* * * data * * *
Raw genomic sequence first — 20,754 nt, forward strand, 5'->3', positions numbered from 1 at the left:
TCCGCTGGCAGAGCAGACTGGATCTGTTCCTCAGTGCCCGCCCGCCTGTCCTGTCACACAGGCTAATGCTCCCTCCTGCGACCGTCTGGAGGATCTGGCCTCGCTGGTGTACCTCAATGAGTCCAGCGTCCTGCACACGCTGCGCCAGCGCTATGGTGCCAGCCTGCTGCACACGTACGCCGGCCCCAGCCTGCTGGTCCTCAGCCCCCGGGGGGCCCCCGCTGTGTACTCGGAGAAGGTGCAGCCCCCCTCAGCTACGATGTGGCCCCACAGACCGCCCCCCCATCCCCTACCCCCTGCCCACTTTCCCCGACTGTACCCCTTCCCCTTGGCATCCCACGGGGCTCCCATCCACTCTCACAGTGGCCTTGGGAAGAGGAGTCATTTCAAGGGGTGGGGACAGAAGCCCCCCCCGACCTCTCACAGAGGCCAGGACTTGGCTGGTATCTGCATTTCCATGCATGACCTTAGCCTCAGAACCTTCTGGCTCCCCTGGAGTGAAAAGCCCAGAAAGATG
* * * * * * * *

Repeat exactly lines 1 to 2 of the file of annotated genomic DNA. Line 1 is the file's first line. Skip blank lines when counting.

Raw genomic sequence first — 20,754 nt, forward strand, 5'->3', positions numbered from 1 at the left:
TCCGCTGGCAGAGCAGACTGGATCTGTTCCTCAGTGCCCGCCCGCCTGTCCTGTCACACAGGCTAATGCTCCCTCCTGCGACCGTCTGGAGGATCTGGCCTCGCTGGTGTACCTCAATGAGTCCAGCGTCCTGCACACGCTGCGCCAGCGCTATGGTGCCAGCCTGCTGCACACGTACGCCGGCCCCAGCCTGCTGGTCCTCAGCCCCCGGGGGGCCCCCGCTGTGTACTCGGAGAAGGTGCAGCCCCCCTCAGCTACGATGTGGCCCCACAGACCGCCCCCCCATCCCCTACCCCCTGCCCACTTTCCCCGACTGTACCCCTTCCCCTTGGCATCCCACGGGGCTCCCATCCACTCTCACAGTGGCCTTGGGAAGAGGAGTCATTTCAAGGGGTGGGGACAGAAGCCCCCCCCGACCTCTCACAGAGGCCAGGACTTGGCTGGTATCTGCATTTCCATGCATGACCTTAGCCTCAGAACCTTCTGGCTCCCCTGGAGTGAAAAGCCCAGAAAGATG